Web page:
For many people, the golden age of computing was the 1980s, when computers became affordable to all.
The big name models such as the Spectrum, the Atari ranges, the BBC, the Amigas are all several decades old now. But they are still functioning, still loved, and being adapted for today’s market in any number of ways.
Gaming expos are big news in the UK. Play Expo, now run in association with Collectormania, can pack out Manchester Central (the former G-Mex) for a weekend of gaming, cosplay and talks. In addition there are traders selling refurbished machines, parts and games as well as retro game themed clothing, jewellery and household items. Revival, in Walsall FC’s stadium, is a similar event offering arcade games, retro computers, gaming tournaments and seminars. The added advantage is that the nearest hotel is quite literally at the other end of the stadium from the conference rooms, making it a very easy expo to attend.
For many gamers, expos offer a chance to see, and even to meet, some of the big names of their youth. Regulars at these events include the likes of Archer Maclean (creator of Dropzone and International Karate), Jim Bagley (more of him later), The Oliver twins (Dizzy) and David J Pleasance, formerly of Commodore. Matthew Smith (Jet Set Willy, Manic Miner) was recently warmly welcomed to PlayExpo in Manchester; his first live event for some time. The development team behind From Bedrooms to Billions are now onto their third film, and use the expos as a way to raise awareness of their work.
The European retro computing scene, meanwhile, specialises in what are called ‘demoparties’. The ‘demoscene’ is wide and deep, encompassing many countries where groups of like-minded geeks gather together to code programs for these 40-year-old machines which push them into places their designers never really imagined. At least once a month there is a multinational gathering of demosceners in a hall somewhere to host ‘compos’ judging the best program in many different categories. Compos are often limited by file size, machine and length, while the ‘Wild’ demo allows creative use of such things as oscilloscopes and LED light panels, as long as they are controlled by coding run through a retro machine.
For those who can’t make a gaming expo or a demoparty, there are always museums. Retro computing museums are springing up all over the place. The first well known example in England was probably The National Museum of Computing (TNMOC) at Bletchley Park, but many more have established themselves since, including The Centre for Computing History in Cambridge, the Retro Computer Museum in Leicester and the National Videogame Museum in Sheffield.
To keep these lovely old machines running and playable, modern technology has come to the rescue. It is not uncommon to see BBC Micros retro fitted with USB ports, for instance. The original floppy disks the machines relied on for saving data are becoming rarer and more unreliable, so a USB is the smart way to run programs and save work these days.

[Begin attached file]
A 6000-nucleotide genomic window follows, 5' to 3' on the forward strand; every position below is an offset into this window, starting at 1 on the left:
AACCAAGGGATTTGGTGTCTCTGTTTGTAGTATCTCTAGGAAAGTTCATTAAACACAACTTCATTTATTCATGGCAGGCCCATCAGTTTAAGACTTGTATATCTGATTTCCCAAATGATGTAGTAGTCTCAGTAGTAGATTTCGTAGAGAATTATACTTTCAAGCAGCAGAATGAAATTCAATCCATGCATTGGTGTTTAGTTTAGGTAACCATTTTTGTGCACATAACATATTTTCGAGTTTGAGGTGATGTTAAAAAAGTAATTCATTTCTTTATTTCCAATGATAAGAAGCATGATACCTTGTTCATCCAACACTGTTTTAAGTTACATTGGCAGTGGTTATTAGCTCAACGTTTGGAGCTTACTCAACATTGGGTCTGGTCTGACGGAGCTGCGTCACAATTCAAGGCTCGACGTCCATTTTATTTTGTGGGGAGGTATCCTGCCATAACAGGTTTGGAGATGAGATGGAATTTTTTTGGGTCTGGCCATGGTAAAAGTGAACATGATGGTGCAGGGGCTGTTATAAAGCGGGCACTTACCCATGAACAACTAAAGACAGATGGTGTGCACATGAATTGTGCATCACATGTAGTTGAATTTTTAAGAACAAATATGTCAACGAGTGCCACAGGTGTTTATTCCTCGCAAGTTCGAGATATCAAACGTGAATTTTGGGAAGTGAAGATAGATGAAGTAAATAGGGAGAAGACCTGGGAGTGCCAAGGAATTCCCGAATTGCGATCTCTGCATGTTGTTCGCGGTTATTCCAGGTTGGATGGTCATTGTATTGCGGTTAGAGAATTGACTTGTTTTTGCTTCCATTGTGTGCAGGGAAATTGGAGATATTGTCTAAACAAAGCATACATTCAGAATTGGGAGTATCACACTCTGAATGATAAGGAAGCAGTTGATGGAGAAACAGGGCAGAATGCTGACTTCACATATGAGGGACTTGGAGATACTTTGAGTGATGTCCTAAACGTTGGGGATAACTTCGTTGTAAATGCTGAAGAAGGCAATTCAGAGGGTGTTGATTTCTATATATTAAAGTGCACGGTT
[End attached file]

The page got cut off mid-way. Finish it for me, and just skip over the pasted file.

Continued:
Likewise, demosceners such as Lotharek in Poland are using their skills to provide HXC emulators for many different types of retro computers. This allows otherwise fully functional vintage computers to continue to perform as expected, bringing pleasure to new generations of fans.
There have been several attempts to reboot old names using emulators or porting original games to modern day kit. The Amiga C-One, the Spectrum Vega and the Spectrum Next have all appeared since 2000, to be met with varying degrees of success. Current visitors to retro gaming expos are likely to see Jim Bagley and various others associated with the Spectrum Next, which is currently in prototype, funded by an ongoing Kickstarter campaign.
Meantime, retro games music composers are enjoying a renaissance. The new classical music station Scala Radio has a mixed playlist of classical pieces, film scores and gaming tunes. There is also an hour-long show on Saturdays specifically dedicated to video game music, but video game fans are just as likely to hear a recognisable tune at any time throughout the day.
In addition, live performances of retro games music scores have become popular. The Skywalker Symphony Orchestra might, arguably, have one of the best jobs in the world, playing music from the Star Wars movies, but for musically gifted geeks, playing at a retro gaming music event can’t be far behind in terms of job satisfaction. Concerts in Poland, Germany and the UK have been taking place since at least 2000. Composers such as Rob Hubbard, Martin Galway and Ben Dalglish are celebrated at these events for their contribution to the whole retro game experience.
These retro computers aren’t ready to go away just yet. Many original 80s bedroom coders have in turn introduced their children to the machines they loved as youngsters. Given that the computers are still working and available to play on in many museums and at expos, there’s still plenty of life left in them.